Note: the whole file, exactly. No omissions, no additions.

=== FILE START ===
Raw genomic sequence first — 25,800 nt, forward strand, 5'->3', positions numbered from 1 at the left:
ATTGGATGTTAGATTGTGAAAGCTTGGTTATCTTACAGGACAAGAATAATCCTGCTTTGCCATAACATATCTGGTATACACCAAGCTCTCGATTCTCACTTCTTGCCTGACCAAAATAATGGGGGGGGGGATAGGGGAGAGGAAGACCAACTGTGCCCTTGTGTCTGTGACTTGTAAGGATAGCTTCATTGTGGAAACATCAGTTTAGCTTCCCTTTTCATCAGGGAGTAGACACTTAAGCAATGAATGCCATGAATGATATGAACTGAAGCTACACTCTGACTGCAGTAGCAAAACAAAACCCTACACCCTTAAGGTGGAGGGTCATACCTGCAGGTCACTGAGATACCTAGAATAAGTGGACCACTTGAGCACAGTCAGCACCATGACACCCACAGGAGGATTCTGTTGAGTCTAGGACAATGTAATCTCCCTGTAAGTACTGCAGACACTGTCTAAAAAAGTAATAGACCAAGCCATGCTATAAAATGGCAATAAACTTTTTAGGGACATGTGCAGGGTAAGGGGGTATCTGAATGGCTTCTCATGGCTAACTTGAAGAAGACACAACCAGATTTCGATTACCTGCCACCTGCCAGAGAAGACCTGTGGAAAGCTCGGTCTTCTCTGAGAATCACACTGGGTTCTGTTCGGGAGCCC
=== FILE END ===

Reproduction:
Raw genomic sequence first — 25,800 nt, forward strand, 5'->3', positions numbered from 1 at the left:
ATTGGATGTTAGATTGTGAAAGCTTGGTTATCTTACAGGACAAGAATAATCCTGCTTTGCCATAACATATCTGGTATACACCAAGCTCTCGATTCTCACTTCTTGCCTGACCAAAATAATGGGGGGGGGGATAGGGGAGAGGAAGACCAACTGTGCCCTTGTGTCTGTGACTTGTAAGGATAGCTTCATTGTGGAAACATCAGTTTAGCTTCCCTTTTCATCAGGGAGTAGACACTTAAGCAATGAATGCCATGAATGATATGAACTGAAGCTACACTCTGACTGCAGTAGCAAAACAAAACCCTACACCCTTAAGGTGGAGGGTCATACCTGCAGGTCACTGAGATACCTAGAATAAGTGGACCACTTGAGCACAGTCAGCACCATGACACCCACAGGAGGATTCTGTTGAGTCTAGGACAATGTAATCTCCCTGTAAGTACTGCAGACACTGTCTAAAAAAGTAATAGACCAAGCCATGCTATAAAATGGCAATAAACTTTTTAGGGACATGTGCAGGGTAAGGGGGTATCTGAATGGCTTCTCATGGCTAACTTGAAGAAGACACAACCAGATTTCGATTACCTGCCACCTGCCAGAGAAGACCTGTGGAAAGCTCGGTCTTCTCTGAGAATCACACTGGGTTCTGTTCGGGAGCCC